Senior Column: Popping the bubble



Kelly Petryszyn

Kelly Petryszyn

Kelly Petryszyn is a senior magazine journalism major and an assigning editor for the Daily Kent Stater.

Kent State is a bubble. It is a microcosm of society that exists within the 866 acres of the main campus. Its people and places are its own.

When I came to Kent State as a freshman, I can recall being scared out of my wits. I lived in North Royalton my entire life and never had to experience being the “new person.”

Before I departed, I remember sitting in a parking lot at Panera with my best friend sobbing about how I didn’t think I could leave everything that is familiar to go someplace new.

So I did the only thing I could: take advantage of every opportunity. I went to every Week of Welcome event and struck up a conversation with everyone I met. I realized that us freshmen were all like lost fish swimming around trying to find something to cling on to. Within the first few days, I met friends that would become my family.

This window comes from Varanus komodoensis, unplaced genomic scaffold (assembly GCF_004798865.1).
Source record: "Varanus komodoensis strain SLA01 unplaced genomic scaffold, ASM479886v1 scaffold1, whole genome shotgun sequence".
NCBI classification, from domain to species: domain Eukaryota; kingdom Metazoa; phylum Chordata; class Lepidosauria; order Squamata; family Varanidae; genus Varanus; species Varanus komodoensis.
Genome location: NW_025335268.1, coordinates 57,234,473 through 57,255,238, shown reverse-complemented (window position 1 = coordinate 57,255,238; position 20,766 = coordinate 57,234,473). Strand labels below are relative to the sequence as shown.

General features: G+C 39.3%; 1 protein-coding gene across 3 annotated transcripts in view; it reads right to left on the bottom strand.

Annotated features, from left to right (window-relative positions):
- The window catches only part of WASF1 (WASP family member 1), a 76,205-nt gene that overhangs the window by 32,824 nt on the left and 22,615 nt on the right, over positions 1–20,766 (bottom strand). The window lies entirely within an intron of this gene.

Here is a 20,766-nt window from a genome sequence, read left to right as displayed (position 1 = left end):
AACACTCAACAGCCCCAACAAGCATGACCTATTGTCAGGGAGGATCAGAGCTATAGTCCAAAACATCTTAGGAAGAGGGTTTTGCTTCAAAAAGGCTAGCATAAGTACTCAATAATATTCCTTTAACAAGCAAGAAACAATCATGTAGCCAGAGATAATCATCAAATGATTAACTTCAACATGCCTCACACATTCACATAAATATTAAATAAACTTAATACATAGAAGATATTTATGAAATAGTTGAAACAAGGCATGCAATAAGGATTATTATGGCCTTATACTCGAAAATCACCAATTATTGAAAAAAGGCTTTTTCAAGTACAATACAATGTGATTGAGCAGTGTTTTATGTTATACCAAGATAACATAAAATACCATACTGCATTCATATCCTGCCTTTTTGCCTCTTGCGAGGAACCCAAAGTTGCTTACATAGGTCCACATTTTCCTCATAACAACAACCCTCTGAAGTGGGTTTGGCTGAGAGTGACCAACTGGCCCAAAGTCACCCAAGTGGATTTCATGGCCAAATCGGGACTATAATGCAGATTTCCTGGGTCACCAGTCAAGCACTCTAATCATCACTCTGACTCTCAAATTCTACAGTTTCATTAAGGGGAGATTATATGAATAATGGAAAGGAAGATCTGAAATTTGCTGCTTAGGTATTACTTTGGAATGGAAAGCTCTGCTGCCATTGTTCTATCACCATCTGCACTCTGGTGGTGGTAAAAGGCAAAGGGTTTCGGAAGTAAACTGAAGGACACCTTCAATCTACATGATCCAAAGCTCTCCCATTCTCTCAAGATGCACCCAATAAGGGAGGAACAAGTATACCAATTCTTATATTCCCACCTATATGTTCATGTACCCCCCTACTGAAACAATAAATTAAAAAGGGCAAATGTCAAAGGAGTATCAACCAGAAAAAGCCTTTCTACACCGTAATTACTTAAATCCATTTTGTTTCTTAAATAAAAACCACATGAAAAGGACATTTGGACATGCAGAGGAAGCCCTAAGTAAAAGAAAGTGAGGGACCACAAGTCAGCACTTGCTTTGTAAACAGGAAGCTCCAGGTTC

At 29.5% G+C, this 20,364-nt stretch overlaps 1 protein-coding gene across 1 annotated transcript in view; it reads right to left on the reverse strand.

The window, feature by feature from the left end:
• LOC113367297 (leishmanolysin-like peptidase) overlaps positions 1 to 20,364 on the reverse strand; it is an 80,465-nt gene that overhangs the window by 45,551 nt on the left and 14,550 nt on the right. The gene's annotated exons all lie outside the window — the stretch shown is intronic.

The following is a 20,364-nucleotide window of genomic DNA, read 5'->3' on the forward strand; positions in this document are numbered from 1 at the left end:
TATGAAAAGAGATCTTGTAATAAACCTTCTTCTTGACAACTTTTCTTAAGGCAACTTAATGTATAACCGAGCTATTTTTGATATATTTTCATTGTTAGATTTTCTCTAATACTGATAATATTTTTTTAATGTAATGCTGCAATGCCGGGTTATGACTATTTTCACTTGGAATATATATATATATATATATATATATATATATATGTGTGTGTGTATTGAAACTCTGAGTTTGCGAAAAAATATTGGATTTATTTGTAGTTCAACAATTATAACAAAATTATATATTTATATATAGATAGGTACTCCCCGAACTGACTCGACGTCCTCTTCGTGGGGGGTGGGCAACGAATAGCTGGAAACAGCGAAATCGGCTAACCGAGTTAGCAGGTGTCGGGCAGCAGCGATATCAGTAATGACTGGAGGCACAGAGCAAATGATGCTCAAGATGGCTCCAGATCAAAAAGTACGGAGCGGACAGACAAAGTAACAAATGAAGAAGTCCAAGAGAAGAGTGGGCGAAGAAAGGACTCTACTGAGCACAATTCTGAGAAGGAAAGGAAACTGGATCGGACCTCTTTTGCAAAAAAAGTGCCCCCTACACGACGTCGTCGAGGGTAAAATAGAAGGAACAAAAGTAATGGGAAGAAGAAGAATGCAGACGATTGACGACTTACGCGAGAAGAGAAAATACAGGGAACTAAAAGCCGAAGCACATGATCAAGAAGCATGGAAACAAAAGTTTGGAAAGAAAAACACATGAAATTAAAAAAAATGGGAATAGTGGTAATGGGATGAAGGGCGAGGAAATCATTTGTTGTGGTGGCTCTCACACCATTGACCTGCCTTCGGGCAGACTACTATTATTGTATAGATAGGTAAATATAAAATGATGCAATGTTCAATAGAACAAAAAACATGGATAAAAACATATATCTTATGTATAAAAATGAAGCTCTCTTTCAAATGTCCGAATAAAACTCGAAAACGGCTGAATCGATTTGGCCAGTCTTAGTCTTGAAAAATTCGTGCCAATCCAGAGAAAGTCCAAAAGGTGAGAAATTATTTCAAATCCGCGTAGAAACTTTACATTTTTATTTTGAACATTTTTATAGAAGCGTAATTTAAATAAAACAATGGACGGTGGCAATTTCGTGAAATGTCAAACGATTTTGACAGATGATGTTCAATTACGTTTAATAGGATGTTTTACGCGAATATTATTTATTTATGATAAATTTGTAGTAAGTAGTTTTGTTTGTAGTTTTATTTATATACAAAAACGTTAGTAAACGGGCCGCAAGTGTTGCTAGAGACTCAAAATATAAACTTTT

I quickly learned I had no reason to be scared but many to be excited. I lived on campus all four years and call the dorms my home. I became accustomed to the glory that is a meal plan and reacquainted myself with a pot and stove when I had a kitchen instead.

I found a support system in the people I met in Olson Hall and at Cru. I found love, too, which I had never experienced before I came to college. Most of all, I found that I could be OK on my own in a new place with new people.

Underclassmen, I encourage you to find a new life here. I encourage you to attend the events that interest you. I encourage you to talk to that person you never thought you could talk to.

It’s fine. You’re not the person you were in high school. The past has no hold on you here.

Experience new things. College is the one time in your life when you can be a little bit selfish and spend four years figuring out who you are. Don’t waste the opportunity.

I spent these years creating a new life – a safe little bubble where the new me exists, and the old me is just a distant memory.

But as I did four years ago, I have to leave. I have to leave my family. I have to leave my cramped dorm room. I even have to say goodbye to my furry friends — the black squirrels. I have to bid farewell to staying up into the wee hours at Rosie’s or Jazzman’s and forgetting about the responsibilities that loom over my head.

But it’s time. At one point or another, you have to move on and rebuild. I am ready. I can feel the fragile walls of my college bubble closing in around me.